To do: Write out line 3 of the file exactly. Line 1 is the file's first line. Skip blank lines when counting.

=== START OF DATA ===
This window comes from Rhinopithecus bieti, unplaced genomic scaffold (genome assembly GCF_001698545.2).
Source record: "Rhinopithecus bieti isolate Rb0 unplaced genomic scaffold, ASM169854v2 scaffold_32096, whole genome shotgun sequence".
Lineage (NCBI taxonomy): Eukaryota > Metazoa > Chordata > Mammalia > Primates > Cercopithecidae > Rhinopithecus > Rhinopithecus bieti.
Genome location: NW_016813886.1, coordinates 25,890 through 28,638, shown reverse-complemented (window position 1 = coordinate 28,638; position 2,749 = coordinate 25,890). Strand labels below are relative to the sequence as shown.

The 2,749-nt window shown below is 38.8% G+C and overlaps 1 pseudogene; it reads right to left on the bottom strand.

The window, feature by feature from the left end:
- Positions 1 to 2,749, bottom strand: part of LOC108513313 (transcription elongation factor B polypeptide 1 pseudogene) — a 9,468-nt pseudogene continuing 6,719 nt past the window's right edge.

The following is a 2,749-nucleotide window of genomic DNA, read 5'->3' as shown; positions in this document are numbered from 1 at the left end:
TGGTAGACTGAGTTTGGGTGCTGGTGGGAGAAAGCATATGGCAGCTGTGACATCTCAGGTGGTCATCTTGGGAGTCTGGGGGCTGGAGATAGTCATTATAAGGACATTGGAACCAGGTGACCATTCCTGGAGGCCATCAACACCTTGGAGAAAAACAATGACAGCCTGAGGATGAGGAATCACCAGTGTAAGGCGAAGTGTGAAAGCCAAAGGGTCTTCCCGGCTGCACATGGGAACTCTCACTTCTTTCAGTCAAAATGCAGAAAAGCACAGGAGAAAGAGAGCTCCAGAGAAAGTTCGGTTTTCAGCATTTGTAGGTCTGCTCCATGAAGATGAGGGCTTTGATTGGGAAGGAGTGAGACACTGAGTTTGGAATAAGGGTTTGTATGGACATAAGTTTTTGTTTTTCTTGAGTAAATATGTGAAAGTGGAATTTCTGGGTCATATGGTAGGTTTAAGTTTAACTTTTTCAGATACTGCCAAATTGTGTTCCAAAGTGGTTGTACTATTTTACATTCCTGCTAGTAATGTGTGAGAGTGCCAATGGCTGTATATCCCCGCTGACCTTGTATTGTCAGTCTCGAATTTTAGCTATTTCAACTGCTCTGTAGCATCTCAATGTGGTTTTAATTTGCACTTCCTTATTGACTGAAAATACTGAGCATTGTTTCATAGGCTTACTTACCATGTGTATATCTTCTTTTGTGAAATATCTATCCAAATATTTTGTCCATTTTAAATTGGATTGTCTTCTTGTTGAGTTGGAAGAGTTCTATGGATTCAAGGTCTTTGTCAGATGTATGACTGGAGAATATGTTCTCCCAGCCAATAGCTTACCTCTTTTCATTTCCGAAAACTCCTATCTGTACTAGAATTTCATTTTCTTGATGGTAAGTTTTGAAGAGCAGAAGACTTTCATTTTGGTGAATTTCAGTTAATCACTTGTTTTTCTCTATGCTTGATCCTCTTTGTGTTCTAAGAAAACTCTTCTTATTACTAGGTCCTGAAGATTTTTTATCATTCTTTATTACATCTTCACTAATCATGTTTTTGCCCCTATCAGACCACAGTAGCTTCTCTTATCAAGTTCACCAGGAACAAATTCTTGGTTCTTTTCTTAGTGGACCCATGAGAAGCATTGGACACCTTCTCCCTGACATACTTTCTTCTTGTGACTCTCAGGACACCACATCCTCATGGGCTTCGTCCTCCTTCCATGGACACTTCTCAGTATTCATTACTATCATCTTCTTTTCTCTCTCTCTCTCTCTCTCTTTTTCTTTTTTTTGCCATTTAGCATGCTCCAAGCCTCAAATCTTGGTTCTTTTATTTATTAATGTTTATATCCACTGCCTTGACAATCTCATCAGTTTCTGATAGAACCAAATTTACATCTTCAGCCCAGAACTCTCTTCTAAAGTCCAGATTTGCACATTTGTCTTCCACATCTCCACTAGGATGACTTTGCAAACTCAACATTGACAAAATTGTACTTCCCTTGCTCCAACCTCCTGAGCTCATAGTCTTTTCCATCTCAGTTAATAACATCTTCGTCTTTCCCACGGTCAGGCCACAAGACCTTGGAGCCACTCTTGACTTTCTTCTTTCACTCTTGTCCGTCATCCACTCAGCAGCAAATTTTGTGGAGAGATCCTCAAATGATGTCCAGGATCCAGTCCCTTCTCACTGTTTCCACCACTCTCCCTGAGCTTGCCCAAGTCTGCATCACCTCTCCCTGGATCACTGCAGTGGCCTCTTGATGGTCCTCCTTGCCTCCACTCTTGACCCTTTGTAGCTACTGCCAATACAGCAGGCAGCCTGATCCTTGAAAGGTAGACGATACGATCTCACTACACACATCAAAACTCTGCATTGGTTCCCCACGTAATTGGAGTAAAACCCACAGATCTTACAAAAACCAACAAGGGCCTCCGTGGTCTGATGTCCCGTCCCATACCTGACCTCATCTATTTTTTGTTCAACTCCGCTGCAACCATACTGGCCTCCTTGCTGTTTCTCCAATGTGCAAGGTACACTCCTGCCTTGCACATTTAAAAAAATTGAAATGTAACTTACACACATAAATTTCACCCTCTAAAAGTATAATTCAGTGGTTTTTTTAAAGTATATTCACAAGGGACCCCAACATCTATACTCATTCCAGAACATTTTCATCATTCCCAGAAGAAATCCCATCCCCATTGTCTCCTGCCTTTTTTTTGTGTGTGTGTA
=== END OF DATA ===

Lineage (NCBI taxonomy): Eukaryota > Metazoa > Chordata > Mammalia > Primates > Cercopithecidae > Rhinopithecus > Rhinopithecus bieti.